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OpinionColumnistsMichael Dobie

WWII from the eyes of an editorial cartoonist

Photo Credit: Newsday

In 1944, news traveled more slowly than it does now. It took even longer to make sense of that news. When it came to assessing D-Day, both of those problems were magnified by the fog and chaos of war.

Newsday’s editorial board first weighed in substantively on the invasion on June 14, 1944, in a piece written a week after the landing in Normandy.

“Crammed into that week is the story of the world’s best-equipped army, backed by the world’s biggest air force, ‘going in’ under the cover of the world’s biggest naval bombardment to begin carving the first chunk in the armor of a looted empire,” the board wrote.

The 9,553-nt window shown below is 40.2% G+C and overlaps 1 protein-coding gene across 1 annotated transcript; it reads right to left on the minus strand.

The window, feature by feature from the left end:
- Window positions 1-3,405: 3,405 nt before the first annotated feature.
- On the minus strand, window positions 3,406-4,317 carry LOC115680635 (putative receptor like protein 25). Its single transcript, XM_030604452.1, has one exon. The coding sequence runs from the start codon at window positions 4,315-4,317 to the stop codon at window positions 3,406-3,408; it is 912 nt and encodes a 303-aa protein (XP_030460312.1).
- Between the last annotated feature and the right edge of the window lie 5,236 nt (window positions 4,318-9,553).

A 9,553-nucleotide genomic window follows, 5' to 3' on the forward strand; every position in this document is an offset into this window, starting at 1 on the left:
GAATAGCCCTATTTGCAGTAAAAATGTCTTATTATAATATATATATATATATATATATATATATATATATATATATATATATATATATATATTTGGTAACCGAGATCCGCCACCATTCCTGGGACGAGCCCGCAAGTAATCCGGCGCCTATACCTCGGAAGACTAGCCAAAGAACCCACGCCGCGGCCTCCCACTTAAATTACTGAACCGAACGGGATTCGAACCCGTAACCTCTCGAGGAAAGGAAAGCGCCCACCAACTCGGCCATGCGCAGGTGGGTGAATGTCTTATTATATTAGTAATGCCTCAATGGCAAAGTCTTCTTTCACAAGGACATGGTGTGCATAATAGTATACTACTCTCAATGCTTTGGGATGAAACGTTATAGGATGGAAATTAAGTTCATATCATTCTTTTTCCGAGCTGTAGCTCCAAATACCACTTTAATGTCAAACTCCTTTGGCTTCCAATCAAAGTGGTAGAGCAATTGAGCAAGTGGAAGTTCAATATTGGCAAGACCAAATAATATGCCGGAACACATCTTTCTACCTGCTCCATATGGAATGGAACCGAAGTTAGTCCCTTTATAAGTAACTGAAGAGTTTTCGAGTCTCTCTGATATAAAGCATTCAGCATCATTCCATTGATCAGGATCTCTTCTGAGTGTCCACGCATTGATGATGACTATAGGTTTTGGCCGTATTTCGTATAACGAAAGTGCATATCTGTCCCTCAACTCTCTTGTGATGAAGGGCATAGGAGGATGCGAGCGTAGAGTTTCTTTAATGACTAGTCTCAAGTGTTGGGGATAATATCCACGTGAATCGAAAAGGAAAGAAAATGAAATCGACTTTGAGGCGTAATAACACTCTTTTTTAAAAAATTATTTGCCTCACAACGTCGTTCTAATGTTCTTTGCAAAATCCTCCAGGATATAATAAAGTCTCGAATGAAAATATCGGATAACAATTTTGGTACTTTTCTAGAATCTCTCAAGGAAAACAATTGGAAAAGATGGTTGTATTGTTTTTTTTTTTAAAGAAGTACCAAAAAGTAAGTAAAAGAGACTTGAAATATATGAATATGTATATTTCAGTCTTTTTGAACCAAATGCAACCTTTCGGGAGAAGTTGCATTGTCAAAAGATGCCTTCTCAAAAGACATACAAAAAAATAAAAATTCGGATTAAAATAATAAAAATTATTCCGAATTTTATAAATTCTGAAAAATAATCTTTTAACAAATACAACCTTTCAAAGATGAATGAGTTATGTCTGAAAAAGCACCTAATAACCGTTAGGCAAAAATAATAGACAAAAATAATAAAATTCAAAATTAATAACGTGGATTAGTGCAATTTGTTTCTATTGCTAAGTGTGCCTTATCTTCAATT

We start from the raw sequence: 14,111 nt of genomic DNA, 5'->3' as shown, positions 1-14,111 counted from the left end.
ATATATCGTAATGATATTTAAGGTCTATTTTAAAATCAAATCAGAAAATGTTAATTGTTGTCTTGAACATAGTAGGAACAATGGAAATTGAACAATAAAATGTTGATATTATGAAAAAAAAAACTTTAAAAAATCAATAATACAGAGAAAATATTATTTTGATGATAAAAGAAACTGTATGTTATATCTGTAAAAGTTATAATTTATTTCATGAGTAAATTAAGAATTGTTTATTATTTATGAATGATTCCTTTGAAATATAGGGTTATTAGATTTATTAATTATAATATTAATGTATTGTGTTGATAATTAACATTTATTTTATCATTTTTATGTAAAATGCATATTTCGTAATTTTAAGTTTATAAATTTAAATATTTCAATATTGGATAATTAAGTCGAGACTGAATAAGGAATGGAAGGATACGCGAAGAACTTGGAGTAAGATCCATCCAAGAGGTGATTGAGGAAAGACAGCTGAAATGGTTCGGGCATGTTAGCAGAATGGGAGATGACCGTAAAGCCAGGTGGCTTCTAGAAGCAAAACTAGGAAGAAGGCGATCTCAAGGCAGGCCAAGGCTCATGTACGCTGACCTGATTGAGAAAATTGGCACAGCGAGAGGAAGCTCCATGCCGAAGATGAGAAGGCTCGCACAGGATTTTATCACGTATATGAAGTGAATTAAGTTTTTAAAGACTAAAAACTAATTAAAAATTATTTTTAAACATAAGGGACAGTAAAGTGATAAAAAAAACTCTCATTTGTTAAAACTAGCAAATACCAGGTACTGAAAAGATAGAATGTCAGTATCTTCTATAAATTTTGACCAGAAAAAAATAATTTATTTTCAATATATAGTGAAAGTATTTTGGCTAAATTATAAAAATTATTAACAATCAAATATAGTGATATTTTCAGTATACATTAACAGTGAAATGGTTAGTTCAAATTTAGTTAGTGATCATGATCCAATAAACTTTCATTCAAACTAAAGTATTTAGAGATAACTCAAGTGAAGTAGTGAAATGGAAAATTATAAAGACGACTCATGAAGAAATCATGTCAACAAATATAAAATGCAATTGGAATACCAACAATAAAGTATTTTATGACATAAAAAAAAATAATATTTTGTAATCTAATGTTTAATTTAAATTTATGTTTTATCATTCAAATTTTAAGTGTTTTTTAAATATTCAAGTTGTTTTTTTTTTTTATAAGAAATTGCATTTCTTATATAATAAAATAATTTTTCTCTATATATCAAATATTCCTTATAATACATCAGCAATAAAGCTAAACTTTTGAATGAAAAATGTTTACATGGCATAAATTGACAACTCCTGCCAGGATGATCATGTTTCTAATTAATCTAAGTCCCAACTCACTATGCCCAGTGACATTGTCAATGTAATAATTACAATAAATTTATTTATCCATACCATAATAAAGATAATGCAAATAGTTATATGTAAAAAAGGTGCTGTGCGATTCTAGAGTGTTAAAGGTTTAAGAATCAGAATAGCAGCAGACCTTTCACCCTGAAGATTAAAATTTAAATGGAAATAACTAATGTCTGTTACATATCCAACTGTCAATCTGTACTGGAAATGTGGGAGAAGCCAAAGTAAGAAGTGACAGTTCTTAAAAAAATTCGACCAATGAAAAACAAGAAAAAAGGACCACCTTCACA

What followed in the piece was largely a play-by-play of progress, tinged with an awareness that the fight would be difficult and that the Allied forces would be “fiercely contested and by major opposition.”

The board concluded with some advice for readers: “All we can do to help it, is buy as many war bonds as we can afford and turn out the machinery of war to keep our fighting men supplied with everything they need.”

Also during that first week, the editorial pages published some strong cartoons supporting the effort to defeat Hilter’s forces.

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